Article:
With manual campaigns, you define your target keywords and set your own bid rates. This allows you complete control over strategy and targeting. 

If you’re just getting started with Amazon advertising, it’s recommended to begin with automated campaigns then gradually switch to manual. Automated campaigns will help you understand how the system works and hopefully identify some important keywords you should target. Once you do switch to manual, make sure you have a precise campaign structure that improves targeting. Creating relevant ad and keyword groups allows you to better control bidding on different product types to improve ACoS.

2. Optimize Bids

Your cost of advertising and ACoS performance ultimately depends on how much you bid on the keyword, ad group, or campaign. As with Google Ads, Amazon will show you the average bids for keywords. Use this as a starting point for setting your bids. In general, you should bid lower on low converting keywords and higher on high converting keywords. If your impressions are too low, consider increasing your bid or referencing the buy box status to ensure your Amazon Standard Identification Numbers (ASINs) are eligible to serve.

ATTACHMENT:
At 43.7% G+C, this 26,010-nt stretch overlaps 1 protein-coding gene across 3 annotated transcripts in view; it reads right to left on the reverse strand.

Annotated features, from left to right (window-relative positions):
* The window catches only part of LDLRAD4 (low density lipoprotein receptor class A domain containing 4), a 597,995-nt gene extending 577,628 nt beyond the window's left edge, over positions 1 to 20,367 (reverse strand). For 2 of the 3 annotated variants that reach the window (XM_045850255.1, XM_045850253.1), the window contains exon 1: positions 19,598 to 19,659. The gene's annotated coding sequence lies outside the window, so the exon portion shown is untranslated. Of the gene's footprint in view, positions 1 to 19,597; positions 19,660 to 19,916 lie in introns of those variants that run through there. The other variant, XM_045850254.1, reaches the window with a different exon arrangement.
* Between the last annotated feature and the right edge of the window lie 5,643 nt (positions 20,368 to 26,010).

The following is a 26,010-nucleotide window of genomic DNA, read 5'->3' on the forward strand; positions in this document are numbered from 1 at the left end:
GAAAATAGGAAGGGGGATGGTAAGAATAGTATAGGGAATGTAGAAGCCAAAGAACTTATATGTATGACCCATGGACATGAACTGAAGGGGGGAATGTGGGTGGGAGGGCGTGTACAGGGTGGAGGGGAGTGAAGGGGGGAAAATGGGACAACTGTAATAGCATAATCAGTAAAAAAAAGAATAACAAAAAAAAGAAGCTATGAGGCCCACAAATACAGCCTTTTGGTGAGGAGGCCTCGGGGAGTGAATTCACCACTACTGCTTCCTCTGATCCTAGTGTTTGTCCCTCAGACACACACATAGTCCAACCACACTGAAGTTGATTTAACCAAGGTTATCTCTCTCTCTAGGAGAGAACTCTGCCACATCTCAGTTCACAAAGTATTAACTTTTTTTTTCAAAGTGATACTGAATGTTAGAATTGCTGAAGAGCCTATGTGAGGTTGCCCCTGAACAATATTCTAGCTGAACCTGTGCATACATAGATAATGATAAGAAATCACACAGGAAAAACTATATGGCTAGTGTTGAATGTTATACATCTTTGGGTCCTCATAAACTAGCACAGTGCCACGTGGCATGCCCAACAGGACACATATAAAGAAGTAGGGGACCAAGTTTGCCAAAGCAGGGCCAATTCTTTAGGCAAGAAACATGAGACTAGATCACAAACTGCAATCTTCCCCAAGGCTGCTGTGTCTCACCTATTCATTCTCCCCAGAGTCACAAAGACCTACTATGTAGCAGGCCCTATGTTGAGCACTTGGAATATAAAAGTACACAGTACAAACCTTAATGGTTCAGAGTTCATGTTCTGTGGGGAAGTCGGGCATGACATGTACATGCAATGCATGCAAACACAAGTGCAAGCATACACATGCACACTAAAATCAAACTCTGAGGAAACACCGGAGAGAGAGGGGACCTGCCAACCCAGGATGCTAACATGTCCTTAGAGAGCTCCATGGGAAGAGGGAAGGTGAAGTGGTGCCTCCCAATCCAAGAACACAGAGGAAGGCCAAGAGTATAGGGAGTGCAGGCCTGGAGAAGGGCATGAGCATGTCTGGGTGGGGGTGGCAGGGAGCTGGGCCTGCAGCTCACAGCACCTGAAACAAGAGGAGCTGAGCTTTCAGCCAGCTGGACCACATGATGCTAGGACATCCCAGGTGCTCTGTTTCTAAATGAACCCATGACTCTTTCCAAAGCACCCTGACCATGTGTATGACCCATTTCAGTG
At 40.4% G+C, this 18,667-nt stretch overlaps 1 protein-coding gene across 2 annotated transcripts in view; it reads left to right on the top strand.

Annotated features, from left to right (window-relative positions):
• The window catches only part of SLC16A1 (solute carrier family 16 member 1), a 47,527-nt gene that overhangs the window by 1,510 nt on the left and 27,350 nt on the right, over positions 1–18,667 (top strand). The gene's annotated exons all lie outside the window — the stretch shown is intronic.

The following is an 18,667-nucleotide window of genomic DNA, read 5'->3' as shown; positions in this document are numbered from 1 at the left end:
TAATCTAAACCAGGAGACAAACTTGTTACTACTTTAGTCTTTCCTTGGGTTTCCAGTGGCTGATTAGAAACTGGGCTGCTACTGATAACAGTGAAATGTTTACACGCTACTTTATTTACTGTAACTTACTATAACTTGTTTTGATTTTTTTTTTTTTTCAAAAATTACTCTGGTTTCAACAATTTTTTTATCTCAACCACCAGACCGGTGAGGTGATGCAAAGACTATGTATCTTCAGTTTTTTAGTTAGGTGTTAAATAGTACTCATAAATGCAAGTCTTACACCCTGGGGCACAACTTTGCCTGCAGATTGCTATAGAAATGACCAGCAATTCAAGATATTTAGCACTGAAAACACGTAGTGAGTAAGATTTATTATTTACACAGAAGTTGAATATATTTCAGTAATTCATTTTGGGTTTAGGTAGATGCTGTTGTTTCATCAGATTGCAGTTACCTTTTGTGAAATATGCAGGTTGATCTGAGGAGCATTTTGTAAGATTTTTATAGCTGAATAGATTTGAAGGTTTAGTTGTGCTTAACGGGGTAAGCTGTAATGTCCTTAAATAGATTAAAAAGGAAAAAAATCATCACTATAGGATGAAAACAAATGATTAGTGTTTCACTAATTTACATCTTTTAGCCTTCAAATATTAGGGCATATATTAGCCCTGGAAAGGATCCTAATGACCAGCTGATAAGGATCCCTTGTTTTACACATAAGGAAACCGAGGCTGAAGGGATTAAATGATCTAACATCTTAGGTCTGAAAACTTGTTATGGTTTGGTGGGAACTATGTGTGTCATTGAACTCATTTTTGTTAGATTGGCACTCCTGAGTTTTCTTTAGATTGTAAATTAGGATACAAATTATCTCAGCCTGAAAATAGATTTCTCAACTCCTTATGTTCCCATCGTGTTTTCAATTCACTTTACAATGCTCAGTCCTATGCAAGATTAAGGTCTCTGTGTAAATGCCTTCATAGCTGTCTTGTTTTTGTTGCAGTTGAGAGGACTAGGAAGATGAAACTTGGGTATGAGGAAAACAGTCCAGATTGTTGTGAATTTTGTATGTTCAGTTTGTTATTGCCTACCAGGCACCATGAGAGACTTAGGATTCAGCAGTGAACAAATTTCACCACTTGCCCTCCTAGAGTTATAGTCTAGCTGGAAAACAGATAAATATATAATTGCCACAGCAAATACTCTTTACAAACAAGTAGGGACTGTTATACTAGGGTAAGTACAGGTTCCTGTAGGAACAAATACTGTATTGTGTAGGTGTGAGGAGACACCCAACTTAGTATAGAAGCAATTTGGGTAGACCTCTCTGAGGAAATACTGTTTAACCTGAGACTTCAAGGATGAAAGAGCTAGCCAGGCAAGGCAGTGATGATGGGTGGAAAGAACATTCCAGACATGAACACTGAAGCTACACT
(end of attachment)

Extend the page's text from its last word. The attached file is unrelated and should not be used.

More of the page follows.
Optimizing your bids is really a balancing act. Bidding high improves your product rankings and can drive more clicks, but also potentially increases your ACoS. Bidding low decreases your product rankings and can cause you to lose clicks, or worse, not qualify for the auction at all. The best strategy is to test different bid levels and see how they impact performance.